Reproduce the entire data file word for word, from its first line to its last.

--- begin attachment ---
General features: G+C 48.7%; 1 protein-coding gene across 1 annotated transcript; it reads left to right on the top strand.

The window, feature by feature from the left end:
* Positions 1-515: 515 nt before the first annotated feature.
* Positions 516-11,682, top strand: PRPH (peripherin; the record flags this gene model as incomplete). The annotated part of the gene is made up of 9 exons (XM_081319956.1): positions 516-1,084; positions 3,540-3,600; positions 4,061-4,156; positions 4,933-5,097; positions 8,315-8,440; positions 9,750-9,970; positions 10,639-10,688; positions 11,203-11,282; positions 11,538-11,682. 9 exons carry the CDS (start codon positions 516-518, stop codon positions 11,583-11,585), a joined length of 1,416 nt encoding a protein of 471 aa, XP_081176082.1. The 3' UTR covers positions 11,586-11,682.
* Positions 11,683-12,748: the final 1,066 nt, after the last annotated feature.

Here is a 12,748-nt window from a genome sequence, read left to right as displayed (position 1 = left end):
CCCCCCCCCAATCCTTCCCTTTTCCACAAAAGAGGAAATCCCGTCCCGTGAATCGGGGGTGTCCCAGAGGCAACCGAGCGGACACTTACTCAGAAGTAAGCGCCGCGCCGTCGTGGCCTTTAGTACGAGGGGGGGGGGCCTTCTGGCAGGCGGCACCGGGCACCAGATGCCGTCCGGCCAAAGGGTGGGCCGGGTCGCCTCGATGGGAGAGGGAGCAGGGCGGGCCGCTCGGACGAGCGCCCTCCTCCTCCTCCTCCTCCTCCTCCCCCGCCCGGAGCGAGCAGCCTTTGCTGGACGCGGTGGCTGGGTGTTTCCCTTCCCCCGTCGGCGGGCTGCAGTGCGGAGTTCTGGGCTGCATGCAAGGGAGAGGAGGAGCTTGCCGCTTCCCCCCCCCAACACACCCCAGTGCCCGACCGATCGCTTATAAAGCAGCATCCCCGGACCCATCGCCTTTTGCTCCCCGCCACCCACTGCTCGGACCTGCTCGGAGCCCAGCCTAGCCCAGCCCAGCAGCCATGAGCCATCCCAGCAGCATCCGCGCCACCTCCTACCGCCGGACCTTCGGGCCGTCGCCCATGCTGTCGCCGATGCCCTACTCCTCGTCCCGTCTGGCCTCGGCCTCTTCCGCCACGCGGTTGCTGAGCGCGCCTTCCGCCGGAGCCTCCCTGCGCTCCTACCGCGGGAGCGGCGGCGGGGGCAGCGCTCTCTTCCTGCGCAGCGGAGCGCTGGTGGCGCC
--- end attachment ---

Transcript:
General features: G+C 48.7%; 1 protein-coding gene across 1 annotated transcript; it reads left to right on the top strand.

The window, feature by feature from the left end:
* Positions 1-515: 515 nt before the first annotated feature.
* Positions 516-11,682, top strand: PRPH (peripherin; the record flags this gene model as incomplete). The annotated part of the gene is made up of 9 exons (XM_081319956.1): positions 516-1,084; positions 3,540-3,600; positions 4,061-4,156; positions 4,933-5,097; positions 8,315-8,440; positions 9,750-9,970; positions 10,639-10,688; positions 11,203-11,282; positions 11,538-11,682. 9 exons carry the CDS (start codon positions 516-518, stop codon positions 11,583-11,585), a joined length of 1,416 nt encoding a protein of 471 aa, XP_081176082.1. The 3' UTR covers positions 11,586-11,682.
* Positions 11,683-12,748: the final 1,066 nt, after the last annotated feature.

Here is a 12,748-nt window from a genome sequence, read left to right as displayed (position 1 = left end):
CCCCCCCCCAATCCTTCCCTTTTCCACAAAAGAGGAAATCCCGTCCCGTGAATCGGGGGTGTCCCAGAGGCAACCGAGCGGACACTTACTCAGAAGTAAGCGCCGCGCCGTCGTGGCCTTTAGTACGAGGGGGGGGGGCCTTCTGGCAGGCGGCACCGGGCACCAGATGCCGTCCGGCCAAAGGGTGGGCCGGGTCGCCTCGATGGGAGAGGGAGCAGGGCGGGCCGCTCGGACGAGCGCCCTCCTCCTCCTCCTCCTCCTCCTCCCCCGCCCGGAGCGAGCAGCCTTTGCTGGACGCGGTGGCTGGGTGTTTCCCTTCCCCCGTCGGCGGGCTGCAGTGCGGAGTTCTGGGCTGCATGCAAGGGAGAGGAGGAGCTTGCCGCTTCCCCCCCCCAACACACCCCAGTGCCCGACCGATCGCTTATAAAGCAGCATCCCCGGACCCATCGCCTTTTGCTCCCCGCCACCCACTGCTCGGACCTGCTCGGAGCCCAGCCTAGCCCAGCCCAGCAGCCATGAGCCATCCCAGCAGCATCCGCGCCACCTCCTACCGCCGGACCTTCGGGCCGTCGCCCATGCTGTCGCCGATGCCCTACTCCTCGTCCCGTCTGGCCTCGGCCTCTTCCGCCACGCGGTTGCTGAGCGCGCCTTCCGCCGGAGCCTCCCTGCGCTCCTACCGCGGGAGCGGCGGCGGGGGCAGCGCTCTCTTCCTGCGCAGCGGAGCGCTGGTGGCGCC